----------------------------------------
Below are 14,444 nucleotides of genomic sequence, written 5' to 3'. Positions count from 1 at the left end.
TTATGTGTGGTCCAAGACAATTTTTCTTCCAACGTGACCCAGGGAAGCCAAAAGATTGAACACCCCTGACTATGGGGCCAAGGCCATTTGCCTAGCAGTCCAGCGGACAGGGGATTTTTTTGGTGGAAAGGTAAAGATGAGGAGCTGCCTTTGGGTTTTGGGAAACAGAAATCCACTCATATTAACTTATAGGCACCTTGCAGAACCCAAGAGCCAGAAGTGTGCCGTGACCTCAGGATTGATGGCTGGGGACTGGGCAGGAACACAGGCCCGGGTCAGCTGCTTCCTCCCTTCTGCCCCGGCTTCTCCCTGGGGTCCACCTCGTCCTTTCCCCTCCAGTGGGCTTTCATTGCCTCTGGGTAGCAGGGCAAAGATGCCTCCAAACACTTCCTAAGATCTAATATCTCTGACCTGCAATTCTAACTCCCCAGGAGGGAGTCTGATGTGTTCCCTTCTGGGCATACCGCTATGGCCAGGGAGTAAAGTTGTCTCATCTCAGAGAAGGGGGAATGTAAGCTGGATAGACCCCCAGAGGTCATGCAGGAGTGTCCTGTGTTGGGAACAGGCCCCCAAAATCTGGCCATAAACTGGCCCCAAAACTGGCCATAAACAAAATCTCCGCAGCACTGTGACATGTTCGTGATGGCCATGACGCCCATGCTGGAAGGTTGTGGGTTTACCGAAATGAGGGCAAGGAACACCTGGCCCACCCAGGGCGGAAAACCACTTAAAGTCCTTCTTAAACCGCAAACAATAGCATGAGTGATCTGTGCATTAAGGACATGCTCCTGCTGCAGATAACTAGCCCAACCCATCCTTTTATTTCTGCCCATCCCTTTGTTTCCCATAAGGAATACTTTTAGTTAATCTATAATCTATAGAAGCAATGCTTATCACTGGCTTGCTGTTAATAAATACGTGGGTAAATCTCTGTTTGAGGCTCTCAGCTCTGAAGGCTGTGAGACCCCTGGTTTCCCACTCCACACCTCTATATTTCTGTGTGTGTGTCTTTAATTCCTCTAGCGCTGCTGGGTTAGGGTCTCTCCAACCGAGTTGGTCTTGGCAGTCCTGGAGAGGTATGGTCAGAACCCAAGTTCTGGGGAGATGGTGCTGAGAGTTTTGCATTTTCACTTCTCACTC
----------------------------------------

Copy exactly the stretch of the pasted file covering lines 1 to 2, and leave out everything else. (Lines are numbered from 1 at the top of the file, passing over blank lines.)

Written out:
Below are 14,444 nucleotides of genomic sequence, written 5' to 3'. Positions count from 1 at the left end.
TTATGTGTGGTCCAAGACAATTTTTCTTCCAACGTGACCCAGGGAAGCCAAAAGATTGAACACCCCTGACTATGGGGCCAAGGCCATTTGCCTAGCAGTCCAGCGGACAGGGGATTTTTTTGGTGGAAAGGTAAAGATGAGGAGCTGCCTTTGGGTTTTGGGAAACAGAAATCCACTCATATTAACTTATAGGCACCTTGCAGAACCCAAGAGCCAGAAGTGTGCCGTGACCTCAGGATTGATGGCTGGGGACTGGGCAGGAACACAGGCCCGGGTCAGCTGCTTCCTCCCTTCTGCCCCGGCTTCTCCCTGGGGTCCACCTCGTCCTTTCCCCTCCAGTGGGCTTTCATTGCCTCTGGGTAGCAGGGCAAAGATGCCTCCAAACACTTCCTAAGATCTAATATCTCTGACCTGCAATTCTAACTCCCCAGGAGGGAGTCTGATGTGTTCCCTTCTGGGCATACCGCTATGGCCAGGGAGTAAAGTTGTCTCATCTCAGAGAAGGGGGAATGTAAGCTGGATAGACCCCCAGAGGTCATGCAGGAGTGTCCTGTGTTGGGAACAGGCCCCCAAAATCTGGCCATAAACTGGCCCCAAAACTGGCCATAAACAAAATCTCCGCAGCACTGTGACATGTTCGTGATGGCCATGACGCCCATGCTGGAAGGTTGTGGGTTTACCGAAATGAGGGCAAGGAACACCTGGCCCACCCAGGGCGGAAAACCACTTAAAGTCCTTCTTAAACCGCAAACAATAGCATGAGTGATCTGTGCATTAAGGACATGCTCCTGCTGCAGATAACTAGCCCAACCCATCCTTTTATTTCTGCCCATCCCTTTGTTTCCCATAAGGAATACTTTTAGTTAATCTATAATCTATAGAAGCAATGCTTATCACTGGCTTGCTGTTAATAAATACGTGGGTAAATCTCTGTTTGAGGCTCTCAGCTCTGAAGGCTGTGAGACCCCTGGTTTCCCACTCCACACCTCTATATTTCTGTGTGTGTGTCTTTAATTCCTCTAGCGCTGCTGGGTTAGGGTCTCTCCAACCGAGTTGGTCTTGGCAGTCCTGGAGAGGTATGGTCAGAACCCAAGTTCTGGGGAGATGGTGCTGAGAGTTTTGCATTTTCACTTCTCACTC